Along Timber Coulee Creek
I want to be the daughter of this place,
a dairy along Timber Coulee Creek.
On any day, but this day especially.
July eighteenth. And at any time of day,
but mostly this time. Early morning.
Thunder to the west. A storm coming.
I want to wake to my mother crying
for me to help her close windows,
then brush past a brother in the kitchen,
burning bacon again, the kind of thing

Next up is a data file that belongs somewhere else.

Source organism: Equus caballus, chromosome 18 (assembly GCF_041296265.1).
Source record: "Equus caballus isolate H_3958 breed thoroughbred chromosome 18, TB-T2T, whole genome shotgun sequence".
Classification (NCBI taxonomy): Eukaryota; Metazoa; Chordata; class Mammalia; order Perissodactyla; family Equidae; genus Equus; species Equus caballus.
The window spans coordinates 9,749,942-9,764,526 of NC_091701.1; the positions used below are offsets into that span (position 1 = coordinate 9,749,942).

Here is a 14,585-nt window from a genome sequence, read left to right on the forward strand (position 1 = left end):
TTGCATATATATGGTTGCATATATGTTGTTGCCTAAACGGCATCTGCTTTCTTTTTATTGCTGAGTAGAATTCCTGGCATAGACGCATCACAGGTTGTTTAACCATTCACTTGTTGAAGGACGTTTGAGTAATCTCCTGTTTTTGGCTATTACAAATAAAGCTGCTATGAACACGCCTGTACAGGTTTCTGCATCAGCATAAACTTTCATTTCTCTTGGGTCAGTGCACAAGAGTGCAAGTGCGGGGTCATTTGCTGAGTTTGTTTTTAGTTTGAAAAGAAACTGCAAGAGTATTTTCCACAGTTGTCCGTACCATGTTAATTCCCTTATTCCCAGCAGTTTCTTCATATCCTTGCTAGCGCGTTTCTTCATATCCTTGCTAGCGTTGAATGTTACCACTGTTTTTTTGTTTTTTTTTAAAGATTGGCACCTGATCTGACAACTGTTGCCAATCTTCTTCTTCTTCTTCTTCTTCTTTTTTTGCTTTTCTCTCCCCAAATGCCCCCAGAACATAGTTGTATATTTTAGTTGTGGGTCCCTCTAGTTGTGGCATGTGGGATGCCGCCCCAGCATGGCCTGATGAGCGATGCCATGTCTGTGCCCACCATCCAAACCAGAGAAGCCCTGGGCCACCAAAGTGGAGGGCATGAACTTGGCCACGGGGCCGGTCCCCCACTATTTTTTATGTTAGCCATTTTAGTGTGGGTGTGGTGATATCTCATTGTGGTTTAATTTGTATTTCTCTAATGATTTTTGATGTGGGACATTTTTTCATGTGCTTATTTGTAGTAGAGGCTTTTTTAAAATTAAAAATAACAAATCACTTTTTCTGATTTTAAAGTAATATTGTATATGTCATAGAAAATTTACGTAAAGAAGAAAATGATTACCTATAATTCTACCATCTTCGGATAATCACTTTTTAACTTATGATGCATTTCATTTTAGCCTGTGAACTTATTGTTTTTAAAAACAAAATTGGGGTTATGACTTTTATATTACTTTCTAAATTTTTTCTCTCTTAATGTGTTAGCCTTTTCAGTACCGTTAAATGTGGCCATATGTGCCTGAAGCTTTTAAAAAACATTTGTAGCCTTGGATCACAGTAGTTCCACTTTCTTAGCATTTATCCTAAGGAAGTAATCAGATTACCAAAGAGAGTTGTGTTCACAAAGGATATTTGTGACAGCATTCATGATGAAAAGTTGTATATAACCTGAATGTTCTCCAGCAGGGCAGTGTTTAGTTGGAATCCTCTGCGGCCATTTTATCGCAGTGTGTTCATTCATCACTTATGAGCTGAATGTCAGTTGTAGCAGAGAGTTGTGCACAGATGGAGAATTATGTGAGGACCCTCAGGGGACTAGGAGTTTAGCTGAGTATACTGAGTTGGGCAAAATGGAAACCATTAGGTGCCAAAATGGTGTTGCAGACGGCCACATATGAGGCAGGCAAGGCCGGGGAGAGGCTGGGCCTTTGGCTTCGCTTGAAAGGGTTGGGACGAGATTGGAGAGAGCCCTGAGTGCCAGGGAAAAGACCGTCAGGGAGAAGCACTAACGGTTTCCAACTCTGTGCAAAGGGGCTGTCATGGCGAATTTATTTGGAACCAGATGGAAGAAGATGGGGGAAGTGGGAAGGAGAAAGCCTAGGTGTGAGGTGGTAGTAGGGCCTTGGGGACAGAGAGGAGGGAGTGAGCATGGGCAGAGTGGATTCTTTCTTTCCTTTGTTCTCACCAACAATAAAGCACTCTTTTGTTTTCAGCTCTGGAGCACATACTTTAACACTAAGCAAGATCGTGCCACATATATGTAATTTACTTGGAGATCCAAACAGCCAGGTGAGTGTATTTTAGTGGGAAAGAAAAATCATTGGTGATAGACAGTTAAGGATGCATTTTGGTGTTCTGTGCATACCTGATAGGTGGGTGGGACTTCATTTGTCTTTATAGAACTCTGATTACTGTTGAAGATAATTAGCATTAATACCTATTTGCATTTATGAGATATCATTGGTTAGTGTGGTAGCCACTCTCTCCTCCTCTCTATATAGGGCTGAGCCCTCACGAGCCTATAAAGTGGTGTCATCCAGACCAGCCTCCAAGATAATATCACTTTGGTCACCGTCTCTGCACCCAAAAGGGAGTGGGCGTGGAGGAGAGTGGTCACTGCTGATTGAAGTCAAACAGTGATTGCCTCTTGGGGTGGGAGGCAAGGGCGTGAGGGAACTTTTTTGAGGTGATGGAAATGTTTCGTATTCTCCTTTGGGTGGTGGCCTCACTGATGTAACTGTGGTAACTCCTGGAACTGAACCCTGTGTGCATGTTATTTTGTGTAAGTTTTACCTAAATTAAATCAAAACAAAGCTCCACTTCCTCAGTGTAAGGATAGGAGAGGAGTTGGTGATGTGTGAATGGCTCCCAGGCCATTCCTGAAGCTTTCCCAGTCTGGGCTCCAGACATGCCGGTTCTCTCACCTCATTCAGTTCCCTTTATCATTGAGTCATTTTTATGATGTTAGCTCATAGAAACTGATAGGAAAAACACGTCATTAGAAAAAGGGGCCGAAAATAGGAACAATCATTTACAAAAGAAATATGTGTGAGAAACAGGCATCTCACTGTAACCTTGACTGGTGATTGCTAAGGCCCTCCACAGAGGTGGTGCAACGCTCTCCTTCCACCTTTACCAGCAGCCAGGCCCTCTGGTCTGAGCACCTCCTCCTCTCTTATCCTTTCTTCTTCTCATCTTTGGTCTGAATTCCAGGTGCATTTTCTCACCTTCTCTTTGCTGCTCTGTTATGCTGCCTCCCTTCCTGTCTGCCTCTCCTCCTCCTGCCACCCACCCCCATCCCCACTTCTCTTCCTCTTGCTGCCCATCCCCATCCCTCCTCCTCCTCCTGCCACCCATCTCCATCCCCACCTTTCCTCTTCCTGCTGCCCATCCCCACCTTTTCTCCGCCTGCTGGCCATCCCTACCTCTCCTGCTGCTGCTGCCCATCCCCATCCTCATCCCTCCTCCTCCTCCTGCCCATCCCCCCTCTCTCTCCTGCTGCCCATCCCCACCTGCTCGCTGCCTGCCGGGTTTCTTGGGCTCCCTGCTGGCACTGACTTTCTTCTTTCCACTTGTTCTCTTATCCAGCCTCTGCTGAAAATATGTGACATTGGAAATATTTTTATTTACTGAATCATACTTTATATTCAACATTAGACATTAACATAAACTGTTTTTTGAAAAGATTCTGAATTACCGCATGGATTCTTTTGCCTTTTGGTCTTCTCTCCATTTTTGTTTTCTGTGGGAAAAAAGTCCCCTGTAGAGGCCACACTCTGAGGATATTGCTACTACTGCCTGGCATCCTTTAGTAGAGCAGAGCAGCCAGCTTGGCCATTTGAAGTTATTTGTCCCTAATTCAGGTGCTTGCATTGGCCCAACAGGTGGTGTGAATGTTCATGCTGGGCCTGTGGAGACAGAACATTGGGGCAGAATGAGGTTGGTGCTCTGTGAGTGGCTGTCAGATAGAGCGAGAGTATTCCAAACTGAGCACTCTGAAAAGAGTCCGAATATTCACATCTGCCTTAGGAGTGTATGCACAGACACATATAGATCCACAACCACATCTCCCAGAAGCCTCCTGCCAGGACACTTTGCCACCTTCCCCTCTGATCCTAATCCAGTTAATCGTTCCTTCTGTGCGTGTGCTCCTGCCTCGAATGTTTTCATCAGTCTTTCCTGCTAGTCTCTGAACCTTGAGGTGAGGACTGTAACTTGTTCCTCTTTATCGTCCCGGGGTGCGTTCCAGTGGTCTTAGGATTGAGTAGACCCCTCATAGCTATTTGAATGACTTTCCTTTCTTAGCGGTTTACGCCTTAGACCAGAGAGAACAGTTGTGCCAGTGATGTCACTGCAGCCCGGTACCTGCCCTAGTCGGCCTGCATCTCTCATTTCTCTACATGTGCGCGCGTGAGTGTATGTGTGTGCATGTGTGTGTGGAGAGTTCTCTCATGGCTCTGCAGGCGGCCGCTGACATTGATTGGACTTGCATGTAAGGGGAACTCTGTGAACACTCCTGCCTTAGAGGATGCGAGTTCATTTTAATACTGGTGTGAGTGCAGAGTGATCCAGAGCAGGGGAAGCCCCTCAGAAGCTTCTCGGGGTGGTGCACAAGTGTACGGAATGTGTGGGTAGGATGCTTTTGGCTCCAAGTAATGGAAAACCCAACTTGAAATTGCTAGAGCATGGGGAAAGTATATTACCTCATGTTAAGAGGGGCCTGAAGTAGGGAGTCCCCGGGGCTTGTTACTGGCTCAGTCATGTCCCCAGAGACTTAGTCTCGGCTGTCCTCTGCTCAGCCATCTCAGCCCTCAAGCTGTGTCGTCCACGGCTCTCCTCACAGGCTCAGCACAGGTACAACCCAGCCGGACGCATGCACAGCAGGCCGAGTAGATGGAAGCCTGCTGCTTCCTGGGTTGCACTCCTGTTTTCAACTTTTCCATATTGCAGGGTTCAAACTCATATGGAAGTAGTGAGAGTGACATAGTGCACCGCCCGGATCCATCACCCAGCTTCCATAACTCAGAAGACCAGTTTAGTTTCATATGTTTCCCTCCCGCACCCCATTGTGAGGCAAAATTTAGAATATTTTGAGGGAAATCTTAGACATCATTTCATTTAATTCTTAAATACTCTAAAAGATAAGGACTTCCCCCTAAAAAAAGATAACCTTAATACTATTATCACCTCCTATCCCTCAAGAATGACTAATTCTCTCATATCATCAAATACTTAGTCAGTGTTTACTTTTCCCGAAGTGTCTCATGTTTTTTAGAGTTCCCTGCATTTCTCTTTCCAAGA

the living remember about the dead
with such fondness. I want my father
in the barnyard scattering mineral,
having put his faith in the unlikelihood
he'll be struck by lightning, thinking
of what men who love him but
would never say they do would say.
Just like him to go that way, in his boots.
I want all this so much more than
I want the trout I know is in this hole
to rise to my fly and strike. I'd rather
be the daughter of this place, closing
her window against rain, than who I am -
the guy she can see through it,
standing up to his waist in her creek.